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April 14, 2021
What is it that draws us to the spring woods? Is it the cacophony of spring peepers, the blanket of vibrant green leaves engulfing the forest around us, or maybe the prospect of a delicious morel just around the next bend? I’m not one to turn down a morel, and the sights and sounds of spring are wonderful, but as the ice begins to melt and the days get longer, my mind turns to Pennsylvania’s beautiful creeks and the trout that call them home.
For the last six years, our young family has been participating in Pennsylvania’s Mentored Youth Trout Day. During that timeframe, our participation in the event has become a bit of a ritual. In the weeks leading up to the event, our kids enjoy the process of scouting our local streams, and debating who’s going to catch which fish as if they can summon them onto the hook when the time finally comes.
This year’s Mentored Youth Trout Day, like most, this year started with a far too early alarm clock. I guess when you already have your fish picked out, it’s critical to make sure dad is awake so you can be the first one to the creek. So with the stars still shining bright and a few hours to kill, I began to ponder the question that most likely led you to this blog post.
There truly is something special about the way the forest comes to life in the spring. If you pay attention, the forest gives us so many telltale signs indicating the coming of spring. Although I’m a passionate fly fisherman who enjoys catch and release fly fishing all year long, as I hear the first spring peepers, it’s like they are calling me to the creek. Alliance Board Member Shawn Kimbro goes into detail on why he thinks fishermen and women are drawn to the water in the spring in Give Me Back That Filet O’ Fish.
Whatever it is, year after year, a few things that seemingly have nothing to do with fishing, completely reinvigorate my drive to get back on the water. It seems to be working on our kids as well, as evidenced by the fact that at this point in the story, we’re still standing on a creek bank in the dark waiting for legal fishing time. As a father, it’s a pleasure to pass the joys of fishing onto our kids. Watching them experience the adrenaline rush of fighting a fish is better than fighting one myself.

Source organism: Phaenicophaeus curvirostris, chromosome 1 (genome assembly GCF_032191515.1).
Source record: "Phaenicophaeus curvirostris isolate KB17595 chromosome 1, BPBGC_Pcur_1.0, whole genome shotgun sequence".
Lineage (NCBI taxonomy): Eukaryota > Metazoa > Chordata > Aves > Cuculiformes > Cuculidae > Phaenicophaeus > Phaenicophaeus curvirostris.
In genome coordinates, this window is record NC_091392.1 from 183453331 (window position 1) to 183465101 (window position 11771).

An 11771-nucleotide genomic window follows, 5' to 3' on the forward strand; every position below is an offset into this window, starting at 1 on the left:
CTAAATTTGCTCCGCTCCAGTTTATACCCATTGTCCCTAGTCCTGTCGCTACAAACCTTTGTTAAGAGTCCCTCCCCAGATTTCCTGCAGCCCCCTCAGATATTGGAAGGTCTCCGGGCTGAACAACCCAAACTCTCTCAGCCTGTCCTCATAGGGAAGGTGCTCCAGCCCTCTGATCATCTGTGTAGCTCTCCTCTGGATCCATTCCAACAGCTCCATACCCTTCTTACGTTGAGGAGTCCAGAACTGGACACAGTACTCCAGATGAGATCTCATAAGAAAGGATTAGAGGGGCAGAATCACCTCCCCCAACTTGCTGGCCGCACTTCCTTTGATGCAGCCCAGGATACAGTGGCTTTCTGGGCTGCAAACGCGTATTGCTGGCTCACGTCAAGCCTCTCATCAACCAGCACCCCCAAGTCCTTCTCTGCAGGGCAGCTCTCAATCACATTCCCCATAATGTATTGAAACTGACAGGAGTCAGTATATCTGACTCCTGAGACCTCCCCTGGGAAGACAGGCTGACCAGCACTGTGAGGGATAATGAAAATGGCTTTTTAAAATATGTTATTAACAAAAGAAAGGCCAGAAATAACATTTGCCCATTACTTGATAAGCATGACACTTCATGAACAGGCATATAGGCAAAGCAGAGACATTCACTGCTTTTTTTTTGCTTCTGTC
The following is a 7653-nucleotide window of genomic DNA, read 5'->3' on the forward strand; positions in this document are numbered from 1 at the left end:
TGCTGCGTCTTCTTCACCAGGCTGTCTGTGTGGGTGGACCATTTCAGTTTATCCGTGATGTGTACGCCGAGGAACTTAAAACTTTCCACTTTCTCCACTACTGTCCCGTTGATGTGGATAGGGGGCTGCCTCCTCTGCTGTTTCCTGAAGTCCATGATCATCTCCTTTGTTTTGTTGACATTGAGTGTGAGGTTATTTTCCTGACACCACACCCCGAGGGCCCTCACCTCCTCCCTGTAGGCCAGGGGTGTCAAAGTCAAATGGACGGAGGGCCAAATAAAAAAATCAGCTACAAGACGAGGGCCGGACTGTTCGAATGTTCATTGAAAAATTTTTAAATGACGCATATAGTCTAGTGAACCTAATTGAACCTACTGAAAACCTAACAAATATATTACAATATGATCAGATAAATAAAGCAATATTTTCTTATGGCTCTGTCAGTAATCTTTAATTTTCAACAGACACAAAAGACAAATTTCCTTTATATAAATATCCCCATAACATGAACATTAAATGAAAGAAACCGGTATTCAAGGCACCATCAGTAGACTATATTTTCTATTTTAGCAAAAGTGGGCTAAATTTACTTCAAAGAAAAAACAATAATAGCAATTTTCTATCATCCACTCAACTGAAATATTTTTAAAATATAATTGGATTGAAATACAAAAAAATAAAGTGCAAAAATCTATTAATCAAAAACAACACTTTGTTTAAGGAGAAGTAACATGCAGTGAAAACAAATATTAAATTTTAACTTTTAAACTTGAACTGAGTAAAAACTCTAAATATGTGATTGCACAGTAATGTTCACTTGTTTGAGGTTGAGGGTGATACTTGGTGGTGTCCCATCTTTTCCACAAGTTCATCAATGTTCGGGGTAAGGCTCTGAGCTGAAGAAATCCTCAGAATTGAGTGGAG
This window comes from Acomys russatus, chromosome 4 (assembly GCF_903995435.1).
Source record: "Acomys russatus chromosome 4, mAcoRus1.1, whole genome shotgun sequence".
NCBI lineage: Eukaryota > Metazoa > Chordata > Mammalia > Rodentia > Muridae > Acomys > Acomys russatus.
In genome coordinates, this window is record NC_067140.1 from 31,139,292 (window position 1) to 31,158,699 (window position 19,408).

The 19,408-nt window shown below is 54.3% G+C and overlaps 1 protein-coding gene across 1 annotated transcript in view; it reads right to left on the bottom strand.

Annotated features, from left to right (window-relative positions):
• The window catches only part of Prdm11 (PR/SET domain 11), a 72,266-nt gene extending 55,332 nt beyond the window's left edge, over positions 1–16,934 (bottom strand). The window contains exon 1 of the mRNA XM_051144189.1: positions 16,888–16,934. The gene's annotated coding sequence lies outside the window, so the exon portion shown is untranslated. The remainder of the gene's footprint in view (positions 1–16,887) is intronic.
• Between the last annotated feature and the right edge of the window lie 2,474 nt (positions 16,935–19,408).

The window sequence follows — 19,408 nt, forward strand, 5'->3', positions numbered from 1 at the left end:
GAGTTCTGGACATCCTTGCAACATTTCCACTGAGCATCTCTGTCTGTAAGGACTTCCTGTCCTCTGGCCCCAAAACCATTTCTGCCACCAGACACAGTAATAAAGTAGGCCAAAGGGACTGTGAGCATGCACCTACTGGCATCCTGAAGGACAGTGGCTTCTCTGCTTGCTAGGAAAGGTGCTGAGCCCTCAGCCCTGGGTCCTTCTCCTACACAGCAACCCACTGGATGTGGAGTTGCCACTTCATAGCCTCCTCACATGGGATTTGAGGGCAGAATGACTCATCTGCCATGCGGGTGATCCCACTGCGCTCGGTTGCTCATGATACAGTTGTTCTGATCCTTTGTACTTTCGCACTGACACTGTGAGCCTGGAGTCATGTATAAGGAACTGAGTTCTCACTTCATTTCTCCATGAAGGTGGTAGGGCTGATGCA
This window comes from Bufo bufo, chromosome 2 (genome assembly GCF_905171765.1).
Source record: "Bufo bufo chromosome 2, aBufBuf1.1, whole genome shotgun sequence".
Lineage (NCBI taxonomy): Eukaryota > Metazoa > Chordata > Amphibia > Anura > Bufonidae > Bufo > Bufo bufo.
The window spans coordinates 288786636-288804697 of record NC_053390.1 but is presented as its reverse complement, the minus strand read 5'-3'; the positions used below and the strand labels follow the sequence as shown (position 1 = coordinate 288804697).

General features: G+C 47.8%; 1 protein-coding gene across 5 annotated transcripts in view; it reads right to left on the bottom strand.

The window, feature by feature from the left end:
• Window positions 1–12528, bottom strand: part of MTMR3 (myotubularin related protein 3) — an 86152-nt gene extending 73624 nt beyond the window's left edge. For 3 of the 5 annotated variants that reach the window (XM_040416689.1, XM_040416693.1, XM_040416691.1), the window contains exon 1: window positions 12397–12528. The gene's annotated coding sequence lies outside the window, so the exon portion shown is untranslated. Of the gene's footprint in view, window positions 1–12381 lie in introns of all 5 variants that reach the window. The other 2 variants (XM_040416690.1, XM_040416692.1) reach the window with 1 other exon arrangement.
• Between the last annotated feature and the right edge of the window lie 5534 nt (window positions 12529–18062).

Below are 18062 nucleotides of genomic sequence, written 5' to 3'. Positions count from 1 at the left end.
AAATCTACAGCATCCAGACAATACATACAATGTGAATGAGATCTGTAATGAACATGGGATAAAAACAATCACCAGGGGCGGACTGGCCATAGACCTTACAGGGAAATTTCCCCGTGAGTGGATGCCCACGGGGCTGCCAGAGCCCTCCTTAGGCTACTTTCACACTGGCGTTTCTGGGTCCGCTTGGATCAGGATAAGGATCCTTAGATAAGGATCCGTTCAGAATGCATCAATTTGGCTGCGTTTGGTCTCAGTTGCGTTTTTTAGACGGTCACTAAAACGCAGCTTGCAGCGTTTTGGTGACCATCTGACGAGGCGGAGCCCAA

Lucky for me, this Mentored Youth Trout Day would allow plenty of watching and plenty of catching. The kids caught and released trout for nearly two hours, and as their interest faded, mine was only developing. We like to joke that the Fish and Boat Commission plans the event in coordination with my birthday. Although spending the day watching the kids catch fish would be a fine birthday present, I had been given the gift of an afternoon alone on an upstream piece of Class A Wild Trout Water.
Late March on this particular creek meant my fly box was full of Little Black Stonefly and Baetis (Blue-Winged Olive) patterns. As luck would have it, our early morning adventure with the kids put me on the water just in time to settle in and take advantage of a beautiful stonefly hatch. I started with a simple unweighted stonefly nymph drifted under a wonder wing stonefly dry fly. The combination proved to be deadly. The little wild brown trout were literally launching themselves out of the water to pursue the emerging stoneflies. If I didn’t get a take on the upstream dry fly presentation, and I often did, I would let the rig drift downstream, gently raising the now swinging nymph towards the surface. Swinging little black stoneflies is a well-known tactic during this early season hatch that often works wonders. As the hatch slowed, I changed flies and took fish on a parachute Baetis on the surface with scuds, rainbow warriors, and eventually an olive wooly bugger working under the surface.
I lost track of how many beautiful wild brown trout had been brought to net. As I walked back to the parking lot, I contemplated the stark contrast between fishing for stocked trout with two children and delicately presenting dry flies on a wild trout stream. I would have a difficult time choosing a favorite between the two. When it comes to being on the water in the spring, simply being there, remaining present, and experiencing the reawakening of the forest, is more than enough to keep me content.
So, what draws you to the spring woods, and what do you do when you get there?